- Begin with a plan. The greatest threat to good writing is haste. We should expect something fast but anticipate that it’ll be delivered in a poor state. Allot enough time to allow a thoughtful and considered piece, Mellinkoff opined. In the same vein, working from an outline allows the writer to lay out all ideas, tie down the strongest ones, and spot the bad ones before they develop into full arguments.
- “Cut it in half!” Wordiness is the final enemy in preparing comprehensible legal writing. Extra words weaken precision and clarity and foster mistakes. Mellinkoff helpfully offers up a list of 15 categories of extraneous, confusing, or otherwise unnecessary words to cut. Finally, rewrite what’s been prepared; Mellinkoff advocated deleting and rewriting up to 50 percent of any legal writing. Regardless of the writer’s motivation to undertake drastic revision, a significant cut will allow a lawyer to view the core intent of the piece.
“Blunders and Cures”
“Whether it’s your legal writing or someone else’s, THE QUESTION is always in order: ‘Does it have to be like this?’”
The second section of Legal Writing: Sense & Nonsense contains a set of sample edits to legislation, contracts, and a specimen taken from a corporate law. Mellinkoff took each sample, in at least one instance just a single sentence, and applied his rules, dissecting, outlining, rewriting, and reformatting until he achieved the desired effect. Here, Mellinkoff’s approach receives the practical treatment it deserves. He wrung from his samples meaning out of every word, phrase, and punctuation mark, and discarded the rest.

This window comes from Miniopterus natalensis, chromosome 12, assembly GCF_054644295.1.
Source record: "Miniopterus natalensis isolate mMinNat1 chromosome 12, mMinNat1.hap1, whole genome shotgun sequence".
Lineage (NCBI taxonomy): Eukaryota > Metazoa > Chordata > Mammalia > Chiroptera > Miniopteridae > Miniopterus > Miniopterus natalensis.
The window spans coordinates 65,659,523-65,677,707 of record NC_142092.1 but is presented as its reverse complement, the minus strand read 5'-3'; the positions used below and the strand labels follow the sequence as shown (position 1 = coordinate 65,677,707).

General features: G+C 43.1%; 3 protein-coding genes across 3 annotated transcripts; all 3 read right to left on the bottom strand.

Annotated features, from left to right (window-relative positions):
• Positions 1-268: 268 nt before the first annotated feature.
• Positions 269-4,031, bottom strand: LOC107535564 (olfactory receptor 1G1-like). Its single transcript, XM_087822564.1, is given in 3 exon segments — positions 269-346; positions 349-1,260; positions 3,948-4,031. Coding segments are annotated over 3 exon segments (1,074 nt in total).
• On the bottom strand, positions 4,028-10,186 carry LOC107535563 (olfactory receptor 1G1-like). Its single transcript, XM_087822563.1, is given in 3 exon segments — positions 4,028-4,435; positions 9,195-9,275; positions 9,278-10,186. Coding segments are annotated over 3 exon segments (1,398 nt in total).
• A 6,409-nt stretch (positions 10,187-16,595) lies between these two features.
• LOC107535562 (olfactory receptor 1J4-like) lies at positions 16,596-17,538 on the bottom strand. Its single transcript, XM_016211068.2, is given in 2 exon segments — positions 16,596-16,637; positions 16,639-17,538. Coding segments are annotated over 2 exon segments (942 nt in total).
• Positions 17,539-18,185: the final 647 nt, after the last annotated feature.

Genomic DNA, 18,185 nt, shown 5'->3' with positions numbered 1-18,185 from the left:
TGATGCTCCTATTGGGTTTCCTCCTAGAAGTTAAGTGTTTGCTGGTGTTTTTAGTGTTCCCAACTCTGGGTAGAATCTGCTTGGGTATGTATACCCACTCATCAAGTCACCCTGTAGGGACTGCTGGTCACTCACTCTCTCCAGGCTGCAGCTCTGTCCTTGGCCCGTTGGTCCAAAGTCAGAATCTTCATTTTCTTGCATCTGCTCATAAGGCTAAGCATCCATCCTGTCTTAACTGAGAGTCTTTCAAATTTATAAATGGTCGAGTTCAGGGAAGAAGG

The final appendices are less a reference than a curiosity. Mellinkoff takes Old and Middle English words, old formalisms, Law Latin and Law French, as well as various legal terms of art and translates the words and phrases into Modern English. Mellinkoff also provides an overview of Plain Language Laws, with references, and a bibliography for those who need a review of the rules of grammar.
Not truly a reference book, Sense & Nonsense conveys Mellinkoff’s humor and vast knowledge of history, language, and law through frequent anecdotes and examples. Mellinkoff’s antidote to lawsick may have been to sweep away the ancient and brainless language repeated by generations of lawyers, but his scholarly work retained its reverence for history and language.
The Legal Writer will continue its series on what we can learn from the great writing teachers — lawyers and non-lawyers.
 David Mellinkoff, Legal Writing: Sense & Nonsense xi (West Publishing Co. 1982) (Sense and Nonsense).
 Douglas E. Abrams, Legal Writing: Sense and Nonsense, 74 J. Missouri Bar 94 (2018).
 Myrna Oliver, David Mellinkoff; Attorney Advocated Plain English, Los Angeles Times (Jan. 4, 2000),
 David Mellinkoff, The Language of the Law 27 (Little, Brown and Co. 1963).
 Sense and Nonsense, supra note 1.
 Id. at xii.
 Id. at 15.
 Id. at 17.
 Id. at 15–19.
 Id. at 51.
 Id. at 62.
 Id. at 63.
 Id. at 94.
 Id. at 105.
 Id. at 101.
 Id. at 123.
 Id. at 130–32.
 Id. at xiii.